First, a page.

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Arts

Herculean feat: hauling a steamship over a mountain for ‘Fitzcarraldo’

The enigma of Werner Herzog

Arts feature

Strange things happen to Werner Herzog — almost as strange as the things that happen in his haunting, hypnotic films. In 1971, while making a movie in Peru, he was bumped off a flight that subsequently crashed into the jungle.… Read more

The Immortal Hour

The small rewards of small-scale opera

Opera

Perhaps I should come clean straightaway and admit that, despite the fact that OperaUpClose is about to celebrate its fifth birthday, I’d never been to see one of its shows before last week. This has not been a conscious decision;… Read more

Second coming: Kate Bush is now regarded with almost universal awe

Kate Bush Hammersmith Apollo review: Still crazy after all these years

Music

It says something about Kate Bush’s standing in the music world that, perhaps uniquely in the history of long-awaited live comebacks, nobody has suggested — or possibly even thought — that her motives might be financial. After all, this is… Read more

‘I wish my boyfriend was as dirty as your policies’, 2011,by Coral Stoakes

Agitprop, love trucks and leaflet bombs: the art of protest

Exhibitions

Titles can be misleading, and in case you have visions of microwave ovens running amok or washing machines crunching up the parquet, be reassured — or disappointed. Disobedient Objects, the new free display in the V&A’s Porter Gallery, is about… Read more

Angry young man: Jesse Eisenberg as Josh in ‘Night Moves’

Night Moves – the opposite of a Dan Brown film

Cinema

Night Moves is a film by Kelly Reichardt, who also made the heart-wrenching Wendy and Lucy (2008), which may be one of my favourite films of all time. (If you don’t know it, go look it up; I’m old now,… Read more

Crazy love, Dogfight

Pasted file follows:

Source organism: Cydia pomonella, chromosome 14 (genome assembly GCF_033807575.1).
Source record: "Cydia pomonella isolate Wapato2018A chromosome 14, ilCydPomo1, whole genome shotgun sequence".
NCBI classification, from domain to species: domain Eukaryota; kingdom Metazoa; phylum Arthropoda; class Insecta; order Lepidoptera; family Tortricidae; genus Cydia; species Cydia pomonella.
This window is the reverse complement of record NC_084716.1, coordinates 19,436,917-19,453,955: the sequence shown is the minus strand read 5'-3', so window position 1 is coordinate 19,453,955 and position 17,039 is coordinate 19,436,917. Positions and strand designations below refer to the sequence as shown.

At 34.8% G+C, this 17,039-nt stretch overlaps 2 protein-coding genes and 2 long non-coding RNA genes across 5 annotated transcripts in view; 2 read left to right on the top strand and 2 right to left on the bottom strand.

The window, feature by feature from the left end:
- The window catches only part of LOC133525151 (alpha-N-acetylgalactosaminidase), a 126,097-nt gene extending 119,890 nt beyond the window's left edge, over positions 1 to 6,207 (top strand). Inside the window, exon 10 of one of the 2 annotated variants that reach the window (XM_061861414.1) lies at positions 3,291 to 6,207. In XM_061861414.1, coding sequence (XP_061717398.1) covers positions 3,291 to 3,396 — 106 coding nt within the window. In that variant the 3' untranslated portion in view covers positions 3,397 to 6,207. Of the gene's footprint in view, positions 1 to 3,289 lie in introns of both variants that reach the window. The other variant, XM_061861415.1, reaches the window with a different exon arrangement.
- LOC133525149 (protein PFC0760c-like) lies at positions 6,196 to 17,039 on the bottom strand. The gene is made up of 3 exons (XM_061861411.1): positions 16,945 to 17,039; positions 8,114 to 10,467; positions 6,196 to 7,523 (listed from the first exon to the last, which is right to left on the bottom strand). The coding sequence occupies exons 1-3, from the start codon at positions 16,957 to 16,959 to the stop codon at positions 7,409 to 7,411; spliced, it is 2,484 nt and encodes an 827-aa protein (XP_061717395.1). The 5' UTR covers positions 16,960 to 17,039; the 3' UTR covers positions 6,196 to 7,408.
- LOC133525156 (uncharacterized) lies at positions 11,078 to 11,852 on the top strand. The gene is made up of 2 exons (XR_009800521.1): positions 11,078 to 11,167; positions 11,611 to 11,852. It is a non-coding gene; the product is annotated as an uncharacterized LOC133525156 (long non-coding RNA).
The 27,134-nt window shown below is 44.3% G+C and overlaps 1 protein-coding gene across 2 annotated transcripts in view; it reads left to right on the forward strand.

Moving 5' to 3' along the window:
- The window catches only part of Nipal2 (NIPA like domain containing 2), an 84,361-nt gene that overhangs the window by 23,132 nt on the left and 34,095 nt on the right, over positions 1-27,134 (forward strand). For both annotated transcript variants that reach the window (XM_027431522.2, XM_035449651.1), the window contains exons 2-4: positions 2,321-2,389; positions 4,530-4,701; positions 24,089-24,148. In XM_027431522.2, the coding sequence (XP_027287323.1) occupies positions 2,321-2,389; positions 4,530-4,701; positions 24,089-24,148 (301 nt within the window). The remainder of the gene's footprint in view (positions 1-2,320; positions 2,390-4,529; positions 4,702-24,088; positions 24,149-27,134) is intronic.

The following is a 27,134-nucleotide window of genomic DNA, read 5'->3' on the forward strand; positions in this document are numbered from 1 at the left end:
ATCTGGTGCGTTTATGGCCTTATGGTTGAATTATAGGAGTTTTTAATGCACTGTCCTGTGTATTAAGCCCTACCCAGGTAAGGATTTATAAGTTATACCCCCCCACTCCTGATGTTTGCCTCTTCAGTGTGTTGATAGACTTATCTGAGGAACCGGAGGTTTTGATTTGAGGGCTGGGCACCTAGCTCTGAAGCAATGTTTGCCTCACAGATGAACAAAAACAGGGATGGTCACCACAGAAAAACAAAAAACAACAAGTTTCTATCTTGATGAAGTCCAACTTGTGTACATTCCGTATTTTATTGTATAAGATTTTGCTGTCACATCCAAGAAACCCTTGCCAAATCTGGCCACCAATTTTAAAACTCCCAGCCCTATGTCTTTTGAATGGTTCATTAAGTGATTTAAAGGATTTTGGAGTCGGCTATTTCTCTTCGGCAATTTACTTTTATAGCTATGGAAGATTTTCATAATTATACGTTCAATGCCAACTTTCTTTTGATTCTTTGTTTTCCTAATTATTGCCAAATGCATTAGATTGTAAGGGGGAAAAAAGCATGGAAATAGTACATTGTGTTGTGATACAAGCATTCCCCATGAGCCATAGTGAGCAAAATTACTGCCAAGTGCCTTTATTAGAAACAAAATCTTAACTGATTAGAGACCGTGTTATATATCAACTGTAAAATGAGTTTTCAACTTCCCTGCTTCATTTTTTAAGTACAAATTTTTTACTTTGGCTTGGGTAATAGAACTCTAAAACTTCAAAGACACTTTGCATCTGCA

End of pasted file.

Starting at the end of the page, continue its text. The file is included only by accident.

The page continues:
Dolts, Doormats and FGM: theatre to make you physically sick

Theatre

Wow. What an experience. A 1991 movie named Dogfight has spawned a romantic musical. We’re in San Francisco in 1963. Eddie is a swaggering, shaven-headed Marine and Rose is a shy, awkward waitress. Come to a party, he says. She… Read more

Showing up to your prom in a tank is a bit 2013

BBC2’s Hotel India: slums? What slums?

Television

Viewers who like their TV journalism hard-hitting should probably avoid Hotel India, a new BBC2 series about the Taj Mahal Palace in Mumbai. The tone of Wednesday’s episode was set immediately when the narrator introduced us to ‘one of the… Read more

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Who needs drugs when you have Radio 3?

Radio

I’m willing to bet it’s only on the BBC’s Radio 3 that you’ll find yourself listening to a programme quite like Words and Music (Sunday evenings). You might want to disagree. Surely, it’s just a few bits of music stuck… Read more

Bronze-Bowl-with-Lace

A wooden UFO lands in Yorkshire Sculpture Park

Culture notes

The New York-based sculptor Ursula von Rydingsvard comes from a long line of Polish and Ukrainian peasant farmers. She was born in Germany in 1942 on a forced labour farm to which her parents had been transported by the Nazis.… Read more

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Alex Salmond has already lost — if the Edinburgh Festival is anything to go by

Arts feature